Gov. Steve Sisolak has released a proposal ahead of a special legislative session slated to begin Wednesday that would slash and shift hundreds of millions of dollars from agency budgets and other programs to close an estimated $1.2 billion shortfall caused by the ongoing coronavirus pandemic.
Sisolak is recommending cutting more than half a billion dollars from agency budgets, reducing one-time appropriations, reverting and transferring additional funds and furloughing state employees, among other measures, to close the budget gap — estimated to be nearly a quarter of the previously approved $4.5 billion budget. Though Sisolak does not recommend a tax increase in his proposal, he did signal his openness to changes to the state’s existing tax structure should the Legislature find the two-thirds votes necessary to pass it.
“The difficult fiscal decisions for Fiscal Year 2021 now lay ahead of us,” Sisolak said in a statement accompanying the release of the budget document. “My proposal preserves as much funding as possible for our most essential priorities: health, education and the state workforce, so they are able to continue providing the vital services on which Nevadans rely.”
Specifically, Sisolak’s plan calls for:
- $549 million in reduction to state agency budgets
- $24 million in the reduction of one-time appropriations
- $26 million in reversions from the Interim Finance Committee’s restricted contingency funds
- $84 million in transfers from other state funds and accounts, including the Tax Bond Account, the Bond Interest and Redemption Account and the Healthy Nevada Fund
- $10 million from a tax amnesty program
- $54 million from an accelerated payment of the net proceeds of minerals taxes
- $11 million from legal settlements through the attorney general’s office
- $24 million from redirecting the governmental services tax increase into the general fund
Additionally, state employees will be furloughed for 12 days a year, merit salary increases will be frozen and 700 vacant positions in the state government will be held vacant. An additional $190.6 million will be reduced from the Nevada System of Higher Education’s budget.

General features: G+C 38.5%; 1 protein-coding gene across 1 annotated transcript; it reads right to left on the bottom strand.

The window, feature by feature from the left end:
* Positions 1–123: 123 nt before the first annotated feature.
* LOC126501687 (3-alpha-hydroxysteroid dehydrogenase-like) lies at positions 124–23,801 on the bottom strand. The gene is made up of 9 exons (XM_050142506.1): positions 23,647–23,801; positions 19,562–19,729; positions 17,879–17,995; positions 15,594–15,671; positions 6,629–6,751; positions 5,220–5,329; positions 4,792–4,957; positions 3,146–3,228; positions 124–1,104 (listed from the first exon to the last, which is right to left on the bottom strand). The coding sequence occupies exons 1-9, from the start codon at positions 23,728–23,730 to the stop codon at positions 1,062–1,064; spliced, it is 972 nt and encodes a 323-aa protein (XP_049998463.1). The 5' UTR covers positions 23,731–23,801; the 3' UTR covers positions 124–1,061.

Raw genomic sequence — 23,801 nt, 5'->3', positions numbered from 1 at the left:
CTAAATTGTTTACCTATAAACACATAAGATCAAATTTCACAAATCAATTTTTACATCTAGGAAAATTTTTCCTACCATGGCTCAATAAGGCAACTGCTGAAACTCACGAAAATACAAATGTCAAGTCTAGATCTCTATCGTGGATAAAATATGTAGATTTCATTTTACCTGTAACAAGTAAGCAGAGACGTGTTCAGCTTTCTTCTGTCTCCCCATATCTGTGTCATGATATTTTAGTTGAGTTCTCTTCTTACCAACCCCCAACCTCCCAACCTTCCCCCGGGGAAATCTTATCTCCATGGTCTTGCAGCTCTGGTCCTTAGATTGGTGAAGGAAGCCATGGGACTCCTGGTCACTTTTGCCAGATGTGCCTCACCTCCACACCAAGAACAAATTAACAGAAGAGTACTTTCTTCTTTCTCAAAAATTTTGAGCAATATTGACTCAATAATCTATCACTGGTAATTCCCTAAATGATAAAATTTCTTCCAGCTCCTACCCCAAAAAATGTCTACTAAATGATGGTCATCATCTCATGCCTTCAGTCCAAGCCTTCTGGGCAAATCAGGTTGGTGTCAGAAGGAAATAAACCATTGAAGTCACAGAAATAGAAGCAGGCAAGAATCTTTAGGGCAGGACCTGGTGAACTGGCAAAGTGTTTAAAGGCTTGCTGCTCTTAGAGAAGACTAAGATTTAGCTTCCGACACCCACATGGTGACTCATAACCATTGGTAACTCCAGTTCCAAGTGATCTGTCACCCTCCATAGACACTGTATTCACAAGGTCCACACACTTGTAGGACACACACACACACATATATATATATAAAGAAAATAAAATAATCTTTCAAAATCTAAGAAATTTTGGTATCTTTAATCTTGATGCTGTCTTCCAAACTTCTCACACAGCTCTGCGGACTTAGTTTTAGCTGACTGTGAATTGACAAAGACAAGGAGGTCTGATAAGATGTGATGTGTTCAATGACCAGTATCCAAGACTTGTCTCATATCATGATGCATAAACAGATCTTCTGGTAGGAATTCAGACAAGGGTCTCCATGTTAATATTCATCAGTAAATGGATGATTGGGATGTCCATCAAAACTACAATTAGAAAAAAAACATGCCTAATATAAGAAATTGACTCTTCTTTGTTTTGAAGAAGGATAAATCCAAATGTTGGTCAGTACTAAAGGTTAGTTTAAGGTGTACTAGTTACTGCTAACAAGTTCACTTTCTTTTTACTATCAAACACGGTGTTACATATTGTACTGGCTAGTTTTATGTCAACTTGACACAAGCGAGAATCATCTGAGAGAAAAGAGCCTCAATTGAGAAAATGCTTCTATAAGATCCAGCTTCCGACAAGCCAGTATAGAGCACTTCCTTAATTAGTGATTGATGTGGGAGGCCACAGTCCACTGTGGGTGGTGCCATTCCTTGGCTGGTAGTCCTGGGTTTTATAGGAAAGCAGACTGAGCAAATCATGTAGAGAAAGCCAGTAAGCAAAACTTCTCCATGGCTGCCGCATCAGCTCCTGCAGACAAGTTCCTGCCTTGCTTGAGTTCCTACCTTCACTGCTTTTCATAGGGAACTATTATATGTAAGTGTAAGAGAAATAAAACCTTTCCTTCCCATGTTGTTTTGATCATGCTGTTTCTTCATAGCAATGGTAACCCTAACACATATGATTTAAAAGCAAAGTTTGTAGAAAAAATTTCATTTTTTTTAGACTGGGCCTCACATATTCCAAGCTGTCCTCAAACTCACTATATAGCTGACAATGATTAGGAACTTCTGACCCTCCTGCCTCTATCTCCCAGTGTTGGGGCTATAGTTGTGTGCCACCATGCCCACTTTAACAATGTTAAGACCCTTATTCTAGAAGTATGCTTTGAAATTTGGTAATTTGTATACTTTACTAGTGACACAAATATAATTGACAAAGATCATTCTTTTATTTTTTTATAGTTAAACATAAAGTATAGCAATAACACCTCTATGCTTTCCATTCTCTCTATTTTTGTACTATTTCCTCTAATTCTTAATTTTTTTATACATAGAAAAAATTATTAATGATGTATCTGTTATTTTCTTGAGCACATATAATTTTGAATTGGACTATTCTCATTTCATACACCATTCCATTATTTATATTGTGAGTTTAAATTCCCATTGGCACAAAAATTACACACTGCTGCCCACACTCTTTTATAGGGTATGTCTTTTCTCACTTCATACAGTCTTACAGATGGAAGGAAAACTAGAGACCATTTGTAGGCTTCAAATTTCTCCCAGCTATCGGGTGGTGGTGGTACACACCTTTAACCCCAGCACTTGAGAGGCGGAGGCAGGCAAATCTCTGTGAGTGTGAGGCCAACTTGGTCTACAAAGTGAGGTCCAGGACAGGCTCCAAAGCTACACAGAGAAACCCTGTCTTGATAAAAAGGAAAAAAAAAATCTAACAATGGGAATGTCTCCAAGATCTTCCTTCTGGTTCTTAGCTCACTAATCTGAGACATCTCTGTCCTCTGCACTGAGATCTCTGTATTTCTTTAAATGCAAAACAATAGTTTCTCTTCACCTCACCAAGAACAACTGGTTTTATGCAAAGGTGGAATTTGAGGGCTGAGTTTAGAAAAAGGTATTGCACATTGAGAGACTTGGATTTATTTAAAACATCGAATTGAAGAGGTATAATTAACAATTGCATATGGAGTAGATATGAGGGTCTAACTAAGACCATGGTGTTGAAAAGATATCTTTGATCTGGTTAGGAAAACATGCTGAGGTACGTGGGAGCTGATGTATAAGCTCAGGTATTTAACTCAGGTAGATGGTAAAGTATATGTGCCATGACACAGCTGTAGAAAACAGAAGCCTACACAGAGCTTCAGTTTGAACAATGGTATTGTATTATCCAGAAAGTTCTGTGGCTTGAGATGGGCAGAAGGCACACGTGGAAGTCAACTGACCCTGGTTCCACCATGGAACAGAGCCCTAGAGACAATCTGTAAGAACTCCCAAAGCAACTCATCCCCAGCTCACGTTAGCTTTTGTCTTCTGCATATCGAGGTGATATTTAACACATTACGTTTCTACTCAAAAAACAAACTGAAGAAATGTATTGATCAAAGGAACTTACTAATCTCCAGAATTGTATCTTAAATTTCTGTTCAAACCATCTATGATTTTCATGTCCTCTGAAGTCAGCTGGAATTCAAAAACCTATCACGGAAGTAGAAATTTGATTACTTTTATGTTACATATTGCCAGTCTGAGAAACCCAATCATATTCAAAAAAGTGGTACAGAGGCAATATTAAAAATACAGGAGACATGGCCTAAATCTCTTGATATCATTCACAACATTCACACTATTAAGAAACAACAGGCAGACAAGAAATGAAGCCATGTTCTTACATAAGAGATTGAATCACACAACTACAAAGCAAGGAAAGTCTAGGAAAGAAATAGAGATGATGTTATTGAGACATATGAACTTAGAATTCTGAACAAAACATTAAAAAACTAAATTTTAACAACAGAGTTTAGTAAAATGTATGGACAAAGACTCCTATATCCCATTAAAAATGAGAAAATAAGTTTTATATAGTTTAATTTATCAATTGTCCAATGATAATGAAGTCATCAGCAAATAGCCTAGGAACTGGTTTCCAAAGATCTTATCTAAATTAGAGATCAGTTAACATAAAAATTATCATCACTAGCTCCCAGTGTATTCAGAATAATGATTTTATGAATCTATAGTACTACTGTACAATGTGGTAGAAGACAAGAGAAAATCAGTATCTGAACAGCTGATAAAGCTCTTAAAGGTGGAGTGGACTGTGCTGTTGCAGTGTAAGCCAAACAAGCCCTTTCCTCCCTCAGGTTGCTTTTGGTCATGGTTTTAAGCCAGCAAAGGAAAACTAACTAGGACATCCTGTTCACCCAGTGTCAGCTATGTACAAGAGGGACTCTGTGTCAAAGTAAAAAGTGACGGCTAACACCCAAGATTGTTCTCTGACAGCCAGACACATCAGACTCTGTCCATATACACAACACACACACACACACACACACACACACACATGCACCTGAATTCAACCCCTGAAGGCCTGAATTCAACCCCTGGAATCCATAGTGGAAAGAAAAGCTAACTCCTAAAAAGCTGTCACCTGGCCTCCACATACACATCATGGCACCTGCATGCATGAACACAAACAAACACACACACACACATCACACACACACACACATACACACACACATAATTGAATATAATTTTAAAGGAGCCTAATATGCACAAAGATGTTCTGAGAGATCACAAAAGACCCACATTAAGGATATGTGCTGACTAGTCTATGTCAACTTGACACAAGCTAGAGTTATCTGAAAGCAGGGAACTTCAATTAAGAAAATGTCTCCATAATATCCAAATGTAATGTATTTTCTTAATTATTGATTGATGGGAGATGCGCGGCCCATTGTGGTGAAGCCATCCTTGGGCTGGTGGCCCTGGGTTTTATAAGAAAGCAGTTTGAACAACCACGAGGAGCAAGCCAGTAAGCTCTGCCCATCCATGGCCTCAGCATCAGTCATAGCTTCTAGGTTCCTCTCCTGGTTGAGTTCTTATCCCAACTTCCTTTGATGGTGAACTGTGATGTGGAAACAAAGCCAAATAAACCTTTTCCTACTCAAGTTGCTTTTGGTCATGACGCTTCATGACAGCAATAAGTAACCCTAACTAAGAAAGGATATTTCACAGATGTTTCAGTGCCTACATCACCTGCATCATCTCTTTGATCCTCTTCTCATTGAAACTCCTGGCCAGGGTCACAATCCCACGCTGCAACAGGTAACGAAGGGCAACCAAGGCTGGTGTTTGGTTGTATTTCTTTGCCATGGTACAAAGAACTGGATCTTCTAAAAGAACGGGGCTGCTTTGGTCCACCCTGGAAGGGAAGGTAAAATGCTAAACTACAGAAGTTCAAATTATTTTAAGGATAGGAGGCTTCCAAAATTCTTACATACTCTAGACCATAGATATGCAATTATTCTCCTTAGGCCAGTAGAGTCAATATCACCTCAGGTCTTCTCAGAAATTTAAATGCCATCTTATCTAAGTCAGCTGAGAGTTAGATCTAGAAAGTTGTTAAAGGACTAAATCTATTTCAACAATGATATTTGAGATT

Though the governor’s plan will not affect the basic support per pupil schools receive from the state’s Distributive School Account, it does call for $166 million in general fund reductions to K-12 education, including $10 million from the Nevada Department of Education, $156 million from K-12 categorical funding and other, smaller sums devoted to one-time appropriations for school gardens, mentorship programs and school safety improvements.
The proposed budget cuts will not, however, affect funding for the Zoom and Victory Schools programs, which support schools with a high percentage of English language learners and low-income areas, respectively. The Legislature previously appropriated $44.9 million to Zoom and $25 million to Victory Schools.
Among the cuts to categorical funding, Sisolak’s plan proposes cutting $6 million from class size reductions, in addition to an estimated $12 million balanced forward from the previous fiscal year, $31 million from the Read by Grade 3 program, $70 million from the New Nevada Education Funding Plan (which gives schools an extra $1,200 to support certain low-achieving students), $4.5 million from teacher school supply reimbursement and $29 million from other programs.
The Department of Health and Human Services will face a total of $233 million in cuts under Sisolak’s plan, including cuts to its Aging and Disability Services, Public and Behavioral Health and Medicaid divisions. Medicaid, alone, will see cuts to a host of services deemed “optional” by the federal Centers for Medicare and Medicaid Services, including tenancy support, neurotherapy, optometry, psychosocial rehabilitation, basic skills training and occupational therapy, among others.
Sisolak’s budget proposal notes that though the services are considered optional, “many of them have positive impacts on quality of life for Nevada Medicaid recipients and their elimination may create unanticipated costs elsewhere in the program.”